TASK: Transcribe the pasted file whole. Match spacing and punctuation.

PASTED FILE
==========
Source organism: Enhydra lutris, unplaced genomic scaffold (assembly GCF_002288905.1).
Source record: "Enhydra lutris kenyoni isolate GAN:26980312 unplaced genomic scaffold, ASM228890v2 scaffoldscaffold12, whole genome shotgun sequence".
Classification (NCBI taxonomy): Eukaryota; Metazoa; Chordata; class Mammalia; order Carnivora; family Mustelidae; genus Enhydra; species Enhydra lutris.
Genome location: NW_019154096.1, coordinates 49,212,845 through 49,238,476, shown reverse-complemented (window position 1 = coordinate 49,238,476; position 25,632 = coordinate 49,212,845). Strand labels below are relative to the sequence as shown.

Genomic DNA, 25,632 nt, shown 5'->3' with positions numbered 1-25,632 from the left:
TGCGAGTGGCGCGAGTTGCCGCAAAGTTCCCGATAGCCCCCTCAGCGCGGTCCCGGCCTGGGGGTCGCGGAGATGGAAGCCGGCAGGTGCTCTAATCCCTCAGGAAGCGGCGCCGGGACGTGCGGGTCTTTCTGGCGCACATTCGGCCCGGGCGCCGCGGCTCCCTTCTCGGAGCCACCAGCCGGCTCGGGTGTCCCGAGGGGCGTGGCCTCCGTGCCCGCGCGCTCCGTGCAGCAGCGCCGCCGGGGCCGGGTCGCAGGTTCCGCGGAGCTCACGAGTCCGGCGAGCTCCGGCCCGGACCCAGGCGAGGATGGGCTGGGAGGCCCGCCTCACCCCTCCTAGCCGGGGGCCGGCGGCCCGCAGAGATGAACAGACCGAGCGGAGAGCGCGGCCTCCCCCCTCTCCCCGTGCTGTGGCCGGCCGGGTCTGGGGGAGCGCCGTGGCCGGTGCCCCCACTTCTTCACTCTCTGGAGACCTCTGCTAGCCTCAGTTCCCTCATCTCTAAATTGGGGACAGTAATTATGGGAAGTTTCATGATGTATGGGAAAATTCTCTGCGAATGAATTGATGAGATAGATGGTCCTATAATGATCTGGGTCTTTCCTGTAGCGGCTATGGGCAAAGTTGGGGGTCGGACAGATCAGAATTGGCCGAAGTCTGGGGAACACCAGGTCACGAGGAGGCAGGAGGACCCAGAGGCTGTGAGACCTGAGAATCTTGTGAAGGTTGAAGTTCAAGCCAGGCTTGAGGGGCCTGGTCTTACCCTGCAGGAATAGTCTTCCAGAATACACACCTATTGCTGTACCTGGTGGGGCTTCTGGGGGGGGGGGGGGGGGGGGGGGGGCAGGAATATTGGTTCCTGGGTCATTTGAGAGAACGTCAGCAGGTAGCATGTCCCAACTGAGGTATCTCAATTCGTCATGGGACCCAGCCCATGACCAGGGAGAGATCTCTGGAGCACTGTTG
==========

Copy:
Source organism: Enhydra lutris, unplaced genomic scaffold (assembly GCF_002288905.1).
Source record: "Enhydra lutris kenyoni isolate GAN:26980312 unplaced genomic scaffold, ASM228890v2 scaffoldscaffold12, whole genome shotgun sequence".
Classification (NCBI taxonomy): Eukaryota; Metazoa; Chordata; class Mammalia; order Carnivora; family Mustelidae; genus Enhydra; species Enhydra lutris.
Genome location: NW_019154096.1, coordinates 49,212,845 through 49,238,476, shown reverse-complemented (window position 1 = coordinate 49,238,476; position 25,632 = coordinate 49,212,845). Strand labels below are relative to the sequence as shown.

Genomic DNA, 25,632 nt, shown 5'->3' with positions numbered 1-25,632 from the left:
TGCGAGTGGCGCGAGTTGCCGCAAAGTTCCCGATAGCCCCCTCAGCGCGGTCCCGGCCTGGGGGTCGCGGAGATGGAAGCCGGCAGGTGCTCTAATCCCTCAGGAAGCGGCGCCGGGACGTGCGGGTCTTTCTGGCGCACATTCGGCCCGGGCGCCGCGGCTCCCTTCTCGGAGCCACCAGCCGGCTCGGGTGTCCCGAGGGGCGTGGCCTCCGTGCCCGCGCGCTCCGTGCAGCAGCGCCGCCGGGGCCGGGTCGCAGGTTCCGCGGAGCTCACGAGTCCGGCGAGCTCCGGCCCGGACCCAGGCGAGGATGGGCTGGGAGGCCCGCCTCACCCCTCCTAGCCGGGGGCCGGCGGCCCGCAGAGATGAACAGACCGAGCGGAGAGCGCGGCCTCCCCCCTCTCCCCGTGCTGTGGCCGGCCGGGTCTGGGGGAGCGCCGTGGCCGGTGCCCCCACTTCTTCACTCTCTGGAGACCTCTGCTAGCCTCAGTTCCCTCATCTCTAAATTGGGGACAGTAATTATGGGAAGTTTCATGATGTATGGGAAAATTCTCTGCGAATGAATTGATGAGATAGATGGTCCTATAATGATCTGGGTCTTTCCTGTAGCGGCTATGGGCAAAGTTGGGGGTCGGACAGATCAGAATTGGCCGAAGTCTGGGGAACACCAGGTCACGAGGAGGCAGGAGGACCCAGAGGCTGTGAGACCTGAGAATCTTGTGAAGGTTGAAGTTCAAGCCAGGCTTGAGGGGCCTGGTCTTACCCTGCAGGAATAGTCTTCCAGAATACACACCTATTGCTGTACCTGGTGGGGCTTCTGGGGGGGGGGGGGGGGGGGGGGGGGCAGGAATATTGGTTCCTGGGTCATTTGAGAGAACGTCAGCAGGTAGCATGTCCCAACTGAGGTATCTCAATTCGTCATGGGACCCAGCCCATGACCAGGGAGAGATCTCTGGAGCACTGTTG